Professor Deborah Swallow is Märit Rausing Director of the Courtauld Institute of Art. Before coming to the Courtauld in 2004, she worked in various museums, including the Cambridge University Museum of Archaeology and Anthropology and the Victoria and Albert Museum, where she was head of the Indian department. Teaching in India for a year gave her a deep interest in the culture of the country, which she explored through the discipline of social anthropology and as a curator in the context of an art museum. While at the V&A she also oversaw the creation of the Nehru Gallery of Indian Art.
What are you wearing today?
Today I am wearing an older Indian jacket. It is made from a fabric that is normally used for shawls. It is a called a Nehru jacket, and the cut is based on India’s first independence Prime Minister Jawaharlal Nehru. It’s a man’s garment, and is very similar to the Achkan, which is North Indian court dress.
Where does the inspiration for your dress come from?
I started going to India in 1969 and wore what you would describe as ‘missionary dress.’ This was in the ‘60s so skirts were very short, but that wasn’t appropriate for India, so my mother made me a longer skirt. But I felt pressure to wear a sari. So I bought one for 45 rupees, but then I was told off because the quality wasn’t good enough for someone who would be lecturing at a university. So I stopped wearing saris because I couldn’t afford to buy good enough quality ones on my budget.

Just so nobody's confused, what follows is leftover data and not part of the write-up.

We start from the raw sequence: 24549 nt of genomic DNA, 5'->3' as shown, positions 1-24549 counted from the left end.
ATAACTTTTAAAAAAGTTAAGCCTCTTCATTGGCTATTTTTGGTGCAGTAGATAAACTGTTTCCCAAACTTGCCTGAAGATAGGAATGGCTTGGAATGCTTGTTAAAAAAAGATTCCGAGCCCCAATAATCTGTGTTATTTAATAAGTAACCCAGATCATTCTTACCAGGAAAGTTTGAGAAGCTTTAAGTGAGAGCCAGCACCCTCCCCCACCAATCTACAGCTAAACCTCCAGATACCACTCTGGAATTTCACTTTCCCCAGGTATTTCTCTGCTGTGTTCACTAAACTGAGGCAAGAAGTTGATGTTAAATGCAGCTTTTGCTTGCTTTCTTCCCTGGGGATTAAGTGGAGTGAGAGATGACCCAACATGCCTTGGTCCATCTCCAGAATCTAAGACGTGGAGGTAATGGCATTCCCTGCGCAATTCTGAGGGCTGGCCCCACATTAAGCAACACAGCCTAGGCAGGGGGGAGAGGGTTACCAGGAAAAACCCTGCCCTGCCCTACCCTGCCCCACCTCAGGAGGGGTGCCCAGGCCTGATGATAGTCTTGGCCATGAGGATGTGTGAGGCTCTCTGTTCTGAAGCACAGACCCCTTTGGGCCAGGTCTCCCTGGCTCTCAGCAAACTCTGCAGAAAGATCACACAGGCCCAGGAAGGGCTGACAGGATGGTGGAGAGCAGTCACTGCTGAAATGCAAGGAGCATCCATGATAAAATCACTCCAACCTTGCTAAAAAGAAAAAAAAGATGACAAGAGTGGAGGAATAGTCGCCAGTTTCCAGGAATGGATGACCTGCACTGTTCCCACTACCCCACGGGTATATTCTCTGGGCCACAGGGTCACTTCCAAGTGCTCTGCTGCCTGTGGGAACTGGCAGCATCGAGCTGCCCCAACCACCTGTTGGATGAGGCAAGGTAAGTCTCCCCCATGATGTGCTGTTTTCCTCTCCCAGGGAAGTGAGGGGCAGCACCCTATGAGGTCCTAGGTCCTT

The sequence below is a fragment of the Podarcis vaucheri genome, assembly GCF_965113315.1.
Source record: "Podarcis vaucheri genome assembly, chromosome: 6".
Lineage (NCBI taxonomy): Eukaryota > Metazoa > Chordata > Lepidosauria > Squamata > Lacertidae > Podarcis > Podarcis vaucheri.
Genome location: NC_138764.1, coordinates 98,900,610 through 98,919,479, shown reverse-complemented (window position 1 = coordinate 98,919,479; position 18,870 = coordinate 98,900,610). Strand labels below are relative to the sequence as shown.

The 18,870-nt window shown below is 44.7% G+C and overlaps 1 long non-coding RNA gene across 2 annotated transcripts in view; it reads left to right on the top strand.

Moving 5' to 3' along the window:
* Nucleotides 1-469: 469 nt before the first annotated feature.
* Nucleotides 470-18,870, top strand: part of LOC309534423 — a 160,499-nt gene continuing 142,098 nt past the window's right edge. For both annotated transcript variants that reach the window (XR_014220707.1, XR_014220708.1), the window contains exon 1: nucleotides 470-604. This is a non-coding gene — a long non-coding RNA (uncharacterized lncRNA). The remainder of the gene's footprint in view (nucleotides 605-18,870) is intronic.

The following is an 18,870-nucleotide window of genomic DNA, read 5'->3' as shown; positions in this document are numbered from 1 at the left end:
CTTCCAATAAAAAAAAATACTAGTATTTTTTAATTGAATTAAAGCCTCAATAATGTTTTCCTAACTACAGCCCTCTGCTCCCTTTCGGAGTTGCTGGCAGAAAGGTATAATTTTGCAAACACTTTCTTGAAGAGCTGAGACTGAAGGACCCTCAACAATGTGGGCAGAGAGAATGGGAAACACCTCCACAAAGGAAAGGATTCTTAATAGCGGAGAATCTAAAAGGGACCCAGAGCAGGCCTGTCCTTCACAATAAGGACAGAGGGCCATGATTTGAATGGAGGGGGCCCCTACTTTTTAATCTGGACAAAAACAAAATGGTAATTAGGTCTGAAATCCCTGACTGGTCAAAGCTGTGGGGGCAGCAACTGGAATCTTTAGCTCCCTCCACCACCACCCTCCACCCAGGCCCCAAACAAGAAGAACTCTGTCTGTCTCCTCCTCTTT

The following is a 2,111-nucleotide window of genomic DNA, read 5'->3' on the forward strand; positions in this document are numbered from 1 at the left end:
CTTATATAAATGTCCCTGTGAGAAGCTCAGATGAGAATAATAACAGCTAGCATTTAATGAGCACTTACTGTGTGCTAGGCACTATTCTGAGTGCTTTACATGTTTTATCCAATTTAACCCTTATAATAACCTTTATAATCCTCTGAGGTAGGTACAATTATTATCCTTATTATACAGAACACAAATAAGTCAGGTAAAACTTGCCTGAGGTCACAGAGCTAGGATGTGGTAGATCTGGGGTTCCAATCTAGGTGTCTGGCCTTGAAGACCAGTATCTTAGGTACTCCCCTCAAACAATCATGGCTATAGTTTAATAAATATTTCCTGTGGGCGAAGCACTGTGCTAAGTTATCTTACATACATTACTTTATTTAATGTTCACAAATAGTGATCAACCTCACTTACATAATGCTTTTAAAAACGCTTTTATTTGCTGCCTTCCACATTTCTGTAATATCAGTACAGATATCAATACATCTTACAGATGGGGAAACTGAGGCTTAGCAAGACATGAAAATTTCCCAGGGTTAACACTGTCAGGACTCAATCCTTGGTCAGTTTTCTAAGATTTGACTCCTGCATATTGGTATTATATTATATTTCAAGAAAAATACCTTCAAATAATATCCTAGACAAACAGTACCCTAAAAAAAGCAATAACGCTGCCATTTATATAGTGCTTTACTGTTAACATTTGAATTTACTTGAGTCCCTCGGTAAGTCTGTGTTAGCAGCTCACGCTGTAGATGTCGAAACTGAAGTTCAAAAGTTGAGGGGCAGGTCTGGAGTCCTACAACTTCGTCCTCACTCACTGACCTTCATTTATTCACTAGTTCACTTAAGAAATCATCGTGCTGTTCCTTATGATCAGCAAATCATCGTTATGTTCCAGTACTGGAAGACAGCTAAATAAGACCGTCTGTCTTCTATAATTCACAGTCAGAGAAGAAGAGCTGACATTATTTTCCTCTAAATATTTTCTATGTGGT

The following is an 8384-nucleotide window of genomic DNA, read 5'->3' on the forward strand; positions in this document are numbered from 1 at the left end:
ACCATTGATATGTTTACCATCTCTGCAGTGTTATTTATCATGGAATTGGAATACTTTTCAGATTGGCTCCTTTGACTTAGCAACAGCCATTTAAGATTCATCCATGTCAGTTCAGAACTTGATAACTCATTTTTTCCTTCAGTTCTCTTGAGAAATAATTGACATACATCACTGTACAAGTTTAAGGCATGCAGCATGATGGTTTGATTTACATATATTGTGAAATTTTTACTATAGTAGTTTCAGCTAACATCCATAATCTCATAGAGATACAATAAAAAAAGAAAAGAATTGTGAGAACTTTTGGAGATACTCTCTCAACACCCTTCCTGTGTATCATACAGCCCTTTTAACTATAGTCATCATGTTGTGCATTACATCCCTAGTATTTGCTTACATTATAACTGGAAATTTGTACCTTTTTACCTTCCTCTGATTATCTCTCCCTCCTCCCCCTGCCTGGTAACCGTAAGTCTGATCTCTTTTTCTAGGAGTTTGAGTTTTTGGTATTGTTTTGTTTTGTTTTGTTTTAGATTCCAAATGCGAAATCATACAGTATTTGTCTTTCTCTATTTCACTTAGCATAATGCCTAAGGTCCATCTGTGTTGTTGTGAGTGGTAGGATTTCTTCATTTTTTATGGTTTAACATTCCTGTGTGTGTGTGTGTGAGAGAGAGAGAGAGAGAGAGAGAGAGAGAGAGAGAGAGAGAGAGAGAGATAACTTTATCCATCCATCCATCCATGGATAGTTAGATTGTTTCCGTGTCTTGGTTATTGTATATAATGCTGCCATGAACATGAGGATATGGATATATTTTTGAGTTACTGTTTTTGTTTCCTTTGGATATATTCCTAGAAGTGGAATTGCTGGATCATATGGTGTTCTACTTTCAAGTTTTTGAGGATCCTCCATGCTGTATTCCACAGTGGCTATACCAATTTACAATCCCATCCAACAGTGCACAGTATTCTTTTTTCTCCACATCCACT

So I started to wear a shalwar kameez, which is long shirt over loose trousers. Now there is a very heavy Western influence on Indian dress, and Indian styles are subject to changing fashions, such as the length of the sleeves or trousers. There are also subtle regional and local variations.
Where do you get your clothes from?
I buy all my jackets readymade- I’m back and forth like a yo-yo so I’m never in India long enough to have them made for me! I get them in Jodhpur in the old town bazaar. Jodhpur trousers that are worn for horse riding actually originate in Jodhpur, because they’re horse riding people. The bazaar is seven stories tall, with really narrow staircases. It is absolutely full of textiles, both antique and new.
Do you feel that being the head of the Courtauld dictates the way you dress?
Yes, I feel I have to dress reasonably formally. I tend to wear a lot of structured clothing because it suits me. I have to wear things that are suitable for both day and evening. I wear a lot of trousers, as you might have noticed, because they are comfortable. These jackets are very practical because they can be worn over anything to be dressed up or dressed down. I can wear them over trousers like this, or over silk trousers to be more formal.
Libby [Debby’s PA] said that you keep a cupboard full of jackets at the Courtauld?
Yes I do, to put on if I need to, but it’s not very full at the moment. This jacket is really nice- it’s quilted. There is one quilted style from Jodhpur that I really want. It’s very long and made of velvet and normally dark green. Jodhpur is in Northern India so it’s desert and can get very cold at night. So this style is perfect, it’s like being wrapped in a divan.
Any other comments or clothing secrets?
A group of us from the Courtauld had our colours done once, so I know what goes with my complexion. I avoid yellows and browns and stick to reds and blues.